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Pfizer settles Wyeth’s Protonix suit

Pharma giant will pay $55 million plus interest to end case

Pfizer Inc. said yesterday that it will shell out $55 million to bring to an end to litigation surrounding Protonix, an acid reflux drug that Wyeth, now owned by Pfizer, produced and marketed in the early 2000s.

The Department of Justice (DOJ) had accused Wyeth of marketing Protonix for unapproved uses and says the pharmaceutical company also made claims about the drug that had not been proved. The DOJ says the questionable marketing of Protonix occurred between February 2000 and June 2001. Pfizer purchased Wyeth for $68 billion in 2009.

The DOJ says Wyeth trained its sales team to promote Protonix to treat all forms of gastro-esophageal reflux disease (GERD), but the Food and Drug Administration had only approved the drug for GERD that is diagnosed via endoscopy. Promoting it for all forms of GERD, the DOJ contends, opened Protonix up to a vastly wider market.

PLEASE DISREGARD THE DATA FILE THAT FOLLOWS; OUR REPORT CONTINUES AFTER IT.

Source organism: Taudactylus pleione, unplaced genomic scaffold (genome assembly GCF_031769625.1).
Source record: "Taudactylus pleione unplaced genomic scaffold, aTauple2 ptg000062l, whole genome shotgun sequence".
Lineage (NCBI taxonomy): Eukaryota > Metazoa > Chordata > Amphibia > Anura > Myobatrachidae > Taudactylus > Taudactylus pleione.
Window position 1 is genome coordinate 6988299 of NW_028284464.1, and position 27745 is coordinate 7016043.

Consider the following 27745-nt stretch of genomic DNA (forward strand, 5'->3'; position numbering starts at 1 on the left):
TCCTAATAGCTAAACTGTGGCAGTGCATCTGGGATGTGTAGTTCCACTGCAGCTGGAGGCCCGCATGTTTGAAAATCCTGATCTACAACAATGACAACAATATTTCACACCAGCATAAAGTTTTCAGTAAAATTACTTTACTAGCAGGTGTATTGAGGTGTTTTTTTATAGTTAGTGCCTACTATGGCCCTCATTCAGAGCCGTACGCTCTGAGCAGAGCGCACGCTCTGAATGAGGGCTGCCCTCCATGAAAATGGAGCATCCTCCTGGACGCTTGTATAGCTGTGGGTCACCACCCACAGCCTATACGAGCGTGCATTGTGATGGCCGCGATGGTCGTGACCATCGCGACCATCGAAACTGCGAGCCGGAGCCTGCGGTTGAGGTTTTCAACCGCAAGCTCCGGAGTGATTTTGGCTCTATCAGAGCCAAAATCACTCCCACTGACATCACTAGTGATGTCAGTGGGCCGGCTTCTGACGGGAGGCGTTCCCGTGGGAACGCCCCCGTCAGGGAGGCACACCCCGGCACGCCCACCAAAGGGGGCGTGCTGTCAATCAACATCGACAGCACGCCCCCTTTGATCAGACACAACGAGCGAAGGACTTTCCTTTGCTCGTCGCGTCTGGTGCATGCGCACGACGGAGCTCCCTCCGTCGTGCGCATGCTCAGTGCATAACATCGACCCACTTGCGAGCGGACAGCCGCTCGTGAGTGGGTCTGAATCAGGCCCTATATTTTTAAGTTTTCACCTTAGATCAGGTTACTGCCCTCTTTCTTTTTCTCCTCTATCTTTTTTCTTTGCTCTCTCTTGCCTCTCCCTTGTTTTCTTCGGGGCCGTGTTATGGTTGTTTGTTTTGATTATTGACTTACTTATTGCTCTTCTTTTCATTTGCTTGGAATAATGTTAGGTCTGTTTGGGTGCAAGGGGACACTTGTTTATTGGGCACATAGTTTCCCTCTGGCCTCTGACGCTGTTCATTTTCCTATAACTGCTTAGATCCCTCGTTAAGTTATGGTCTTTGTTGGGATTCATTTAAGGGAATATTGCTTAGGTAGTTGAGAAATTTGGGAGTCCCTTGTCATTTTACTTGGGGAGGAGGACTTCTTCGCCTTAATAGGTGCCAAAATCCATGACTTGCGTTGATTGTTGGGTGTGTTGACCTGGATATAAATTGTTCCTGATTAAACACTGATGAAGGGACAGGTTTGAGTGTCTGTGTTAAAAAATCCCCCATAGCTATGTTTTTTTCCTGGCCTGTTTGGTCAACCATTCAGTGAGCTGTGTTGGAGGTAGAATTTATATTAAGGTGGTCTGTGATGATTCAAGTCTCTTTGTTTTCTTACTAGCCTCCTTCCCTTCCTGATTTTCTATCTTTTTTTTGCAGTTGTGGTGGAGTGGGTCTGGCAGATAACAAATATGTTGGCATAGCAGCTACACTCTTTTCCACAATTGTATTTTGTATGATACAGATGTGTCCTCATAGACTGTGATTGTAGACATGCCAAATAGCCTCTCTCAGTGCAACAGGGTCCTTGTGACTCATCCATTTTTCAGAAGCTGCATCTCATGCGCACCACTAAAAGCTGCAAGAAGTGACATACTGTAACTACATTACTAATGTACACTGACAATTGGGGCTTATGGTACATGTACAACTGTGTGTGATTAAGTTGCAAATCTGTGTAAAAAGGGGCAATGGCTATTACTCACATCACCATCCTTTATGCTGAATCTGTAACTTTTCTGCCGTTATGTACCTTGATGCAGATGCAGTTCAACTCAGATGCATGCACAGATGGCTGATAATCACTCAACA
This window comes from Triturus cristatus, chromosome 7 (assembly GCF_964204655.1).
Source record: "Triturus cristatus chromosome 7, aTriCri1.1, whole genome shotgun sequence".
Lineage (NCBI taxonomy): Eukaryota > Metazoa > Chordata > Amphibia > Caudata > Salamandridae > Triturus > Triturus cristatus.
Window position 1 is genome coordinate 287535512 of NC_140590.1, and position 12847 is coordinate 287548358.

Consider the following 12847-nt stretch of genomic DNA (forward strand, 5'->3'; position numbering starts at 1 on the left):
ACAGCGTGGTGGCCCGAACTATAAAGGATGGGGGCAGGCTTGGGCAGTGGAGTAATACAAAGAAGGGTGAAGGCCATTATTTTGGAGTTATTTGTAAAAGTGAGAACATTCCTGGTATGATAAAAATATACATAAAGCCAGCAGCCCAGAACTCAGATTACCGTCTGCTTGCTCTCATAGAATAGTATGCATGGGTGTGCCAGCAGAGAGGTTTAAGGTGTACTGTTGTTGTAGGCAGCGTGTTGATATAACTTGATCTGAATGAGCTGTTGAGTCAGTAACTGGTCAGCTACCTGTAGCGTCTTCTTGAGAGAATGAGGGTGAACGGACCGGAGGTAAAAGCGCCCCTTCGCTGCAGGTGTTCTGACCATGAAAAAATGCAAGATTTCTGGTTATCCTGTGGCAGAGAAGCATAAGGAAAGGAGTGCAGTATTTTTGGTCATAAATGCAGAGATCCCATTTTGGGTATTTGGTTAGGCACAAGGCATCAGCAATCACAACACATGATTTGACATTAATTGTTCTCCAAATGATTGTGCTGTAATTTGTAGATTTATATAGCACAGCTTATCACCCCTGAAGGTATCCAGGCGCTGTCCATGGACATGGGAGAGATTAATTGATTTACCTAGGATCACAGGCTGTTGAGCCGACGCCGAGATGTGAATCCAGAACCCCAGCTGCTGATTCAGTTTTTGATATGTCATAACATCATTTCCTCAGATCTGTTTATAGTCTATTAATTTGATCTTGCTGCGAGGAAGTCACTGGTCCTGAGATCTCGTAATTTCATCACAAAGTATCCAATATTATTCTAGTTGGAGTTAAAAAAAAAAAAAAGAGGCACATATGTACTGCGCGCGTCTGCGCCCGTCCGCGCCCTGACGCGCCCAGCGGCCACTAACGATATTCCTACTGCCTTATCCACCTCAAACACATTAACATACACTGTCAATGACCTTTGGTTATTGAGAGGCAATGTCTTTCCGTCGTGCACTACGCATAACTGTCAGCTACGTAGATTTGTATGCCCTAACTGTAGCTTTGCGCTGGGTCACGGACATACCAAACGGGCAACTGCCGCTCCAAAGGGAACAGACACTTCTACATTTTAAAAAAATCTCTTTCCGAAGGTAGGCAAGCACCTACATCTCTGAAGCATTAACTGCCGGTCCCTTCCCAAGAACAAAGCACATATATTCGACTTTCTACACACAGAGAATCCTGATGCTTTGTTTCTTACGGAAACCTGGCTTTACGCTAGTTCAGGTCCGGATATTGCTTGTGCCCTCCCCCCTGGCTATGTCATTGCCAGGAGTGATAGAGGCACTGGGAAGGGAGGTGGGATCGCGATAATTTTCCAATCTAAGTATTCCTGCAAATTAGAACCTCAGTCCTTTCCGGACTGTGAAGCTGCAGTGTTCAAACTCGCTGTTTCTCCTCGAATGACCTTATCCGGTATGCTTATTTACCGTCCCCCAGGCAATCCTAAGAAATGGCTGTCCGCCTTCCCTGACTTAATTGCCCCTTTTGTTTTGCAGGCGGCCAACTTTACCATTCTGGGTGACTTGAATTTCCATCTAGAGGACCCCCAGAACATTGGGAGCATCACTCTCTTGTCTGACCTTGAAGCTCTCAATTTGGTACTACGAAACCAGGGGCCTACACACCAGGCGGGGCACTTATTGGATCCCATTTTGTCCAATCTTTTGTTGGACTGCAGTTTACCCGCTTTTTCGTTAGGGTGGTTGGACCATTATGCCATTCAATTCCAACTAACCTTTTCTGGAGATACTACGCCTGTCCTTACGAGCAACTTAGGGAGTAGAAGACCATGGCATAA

"Wyeth tried to cheat the system by obtaining a limited FDA approval for Protonix, fully intending to promote this drug for additional, unapproved uses," U.S. Attorney Carmen Ortiz said in a statement.

Read more about this case on Thomson Reuters.

For more InsideCounsel coverage of the pharmaceutical industry, see:

Supreme Court takes up design-defect drug case

Supreme Court will rule on gene patentability

Canada Supreme court strikes down Pfizer’s Viagra patent

Gene case a big win for biotech industry

Mayo v. Prometheus cuts back on patentable inventions

Circuit split reignites debate over reverse payments

IP: Generic manufacturers win in the Supreme Court

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